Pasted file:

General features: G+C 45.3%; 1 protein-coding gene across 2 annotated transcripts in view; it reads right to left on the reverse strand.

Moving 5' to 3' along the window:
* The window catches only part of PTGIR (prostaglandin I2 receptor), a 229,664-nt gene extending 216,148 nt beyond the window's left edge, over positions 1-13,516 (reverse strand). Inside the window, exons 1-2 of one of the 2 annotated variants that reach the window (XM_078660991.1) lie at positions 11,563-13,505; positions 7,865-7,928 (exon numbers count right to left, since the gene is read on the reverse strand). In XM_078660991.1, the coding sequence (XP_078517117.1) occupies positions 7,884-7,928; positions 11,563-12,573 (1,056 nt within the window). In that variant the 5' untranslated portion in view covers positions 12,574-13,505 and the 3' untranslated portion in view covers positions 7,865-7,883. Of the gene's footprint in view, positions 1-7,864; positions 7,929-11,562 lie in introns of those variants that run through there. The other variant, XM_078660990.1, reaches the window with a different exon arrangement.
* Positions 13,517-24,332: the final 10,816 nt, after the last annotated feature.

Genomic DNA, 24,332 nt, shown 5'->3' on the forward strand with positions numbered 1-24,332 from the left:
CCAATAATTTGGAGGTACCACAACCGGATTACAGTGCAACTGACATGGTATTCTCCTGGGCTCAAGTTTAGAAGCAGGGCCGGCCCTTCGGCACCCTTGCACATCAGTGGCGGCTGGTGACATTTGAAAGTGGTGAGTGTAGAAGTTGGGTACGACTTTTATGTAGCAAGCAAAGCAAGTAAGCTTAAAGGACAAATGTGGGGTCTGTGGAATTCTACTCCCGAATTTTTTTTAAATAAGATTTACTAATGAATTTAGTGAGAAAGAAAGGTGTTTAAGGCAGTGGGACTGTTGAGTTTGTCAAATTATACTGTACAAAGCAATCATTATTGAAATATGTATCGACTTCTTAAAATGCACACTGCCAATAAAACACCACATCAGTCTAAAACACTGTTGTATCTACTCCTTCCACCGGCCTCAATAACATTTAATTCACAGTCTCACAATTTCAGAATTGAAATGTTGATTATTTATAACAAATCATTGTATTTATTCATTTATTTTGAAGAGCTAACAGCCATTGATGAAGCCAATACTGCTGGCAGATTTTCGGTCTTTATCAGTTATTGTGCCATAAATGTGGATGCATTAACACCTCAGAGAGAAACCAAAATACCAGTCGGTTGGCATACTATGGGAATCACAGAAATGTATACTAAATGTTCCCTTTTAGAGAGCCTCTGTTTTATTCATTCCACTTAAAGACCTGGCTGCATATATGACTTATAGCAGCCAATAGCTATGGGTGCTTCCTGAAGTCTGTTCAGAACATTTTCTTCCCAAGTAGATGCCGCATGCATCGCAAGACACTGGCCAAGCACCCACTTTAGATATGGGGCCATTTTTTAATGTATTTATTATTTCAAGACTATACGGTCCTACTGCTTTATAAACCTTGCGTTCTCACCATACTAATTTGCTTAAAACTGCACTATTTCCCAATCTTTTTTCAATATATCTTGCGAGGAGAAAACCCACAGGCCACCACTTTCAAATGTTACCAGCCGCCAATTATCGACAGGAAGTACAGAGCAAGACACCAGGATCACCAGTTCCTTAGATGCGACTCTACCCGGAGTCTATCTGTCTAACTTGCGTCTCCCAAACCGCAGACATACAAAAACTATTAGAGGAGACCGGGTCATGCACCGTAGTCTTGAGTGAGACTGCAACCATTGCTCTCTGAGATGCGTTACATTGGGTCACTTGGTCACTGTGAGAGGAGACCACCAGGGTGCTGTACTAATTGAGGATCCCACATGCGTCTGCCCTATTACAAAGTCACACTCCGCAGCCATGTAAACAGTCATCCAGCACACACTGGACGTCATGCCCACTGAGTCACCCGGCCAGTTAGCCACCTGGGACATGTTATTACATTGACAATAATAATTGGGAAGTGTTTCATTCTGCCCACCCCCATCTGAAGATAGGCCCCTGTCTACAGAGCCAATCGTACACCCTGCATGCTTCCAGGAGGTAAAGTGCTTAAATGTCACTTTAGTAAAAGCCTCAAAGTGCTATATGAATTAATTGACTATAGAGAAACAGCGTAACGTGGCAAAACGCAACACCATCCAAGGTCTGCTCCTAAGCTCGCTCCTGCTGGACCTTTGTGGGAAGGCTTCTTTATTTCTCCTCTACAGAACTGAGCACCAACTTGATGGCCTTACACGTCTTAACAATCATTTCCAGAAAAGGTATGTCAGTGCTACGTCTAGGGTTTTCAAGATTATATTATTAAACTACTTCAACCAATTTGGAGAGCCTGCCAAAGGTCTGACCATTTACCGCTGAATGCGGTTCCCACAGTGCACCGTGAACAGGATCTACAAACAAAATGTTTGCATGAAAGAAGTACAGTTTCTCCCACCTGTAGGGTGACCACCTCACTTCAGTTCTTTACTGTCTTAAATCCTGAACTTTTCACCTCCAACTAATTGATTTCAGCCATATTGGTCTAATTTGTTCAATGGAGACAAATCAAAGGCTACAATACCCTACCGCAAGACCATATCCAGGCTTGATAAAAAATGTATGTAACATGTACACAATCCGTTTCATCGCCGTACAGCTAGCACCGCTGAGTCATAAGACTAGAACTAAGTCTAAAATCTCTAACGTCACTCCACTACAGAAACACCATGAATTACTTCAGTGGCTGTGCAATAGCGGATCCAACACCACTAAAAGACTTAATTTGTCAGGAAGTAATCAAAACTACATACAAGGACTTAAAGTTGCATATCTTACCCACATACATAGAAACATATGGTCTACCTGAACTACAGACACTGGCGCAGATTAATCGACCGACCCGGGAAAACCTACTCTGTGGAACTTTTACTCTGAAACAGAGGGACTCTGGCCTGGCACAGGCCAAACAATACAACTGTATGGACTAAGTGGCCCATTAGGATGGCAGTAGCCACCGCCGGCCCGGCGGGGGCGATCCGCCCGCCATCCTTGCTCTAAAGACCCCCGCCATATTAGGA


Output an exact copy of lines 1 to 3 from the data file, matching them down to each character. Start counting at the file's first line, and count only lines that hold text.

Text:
General features: G+C 45.3%; 1 protein-coding gene across 2 annotated transcripts in view; it reads right to left on the reverse strand.

Moving 5' to 3' along the window:
* The window catches only part of PTGIR (prostaglandin I2 receptor), a 229,664-nt gene extending 216,148 nt beyond the window's left edge, over positions 1-13,516 (reverse strand). Inside the window, exons 1-2 of one of the 2 annotated variants that reach the window (XM_078660991.1) lie at positions 11,563-13,505; positions 7,865-7,928 (exon numbers count right to left, since the gene is read on the reverse strand). In XM_078660991.1, the coding sequence (XP_078517117.1) occupies positions 7,884-7,928; positions 11,563-12,573 (1,056 nt within the window). In that variant the 5' untranslated portion in view covers positions 12,574-13,505 and the 3' untranslated portion in view covers positions 7,865-7,883. Of the gene's footprint in view, positions 1-7,864; positions 7,929-11,562 lie in introns of those variants that run through there. The other variant, XM_078660990.1, reaches the window with a different exon arrangement.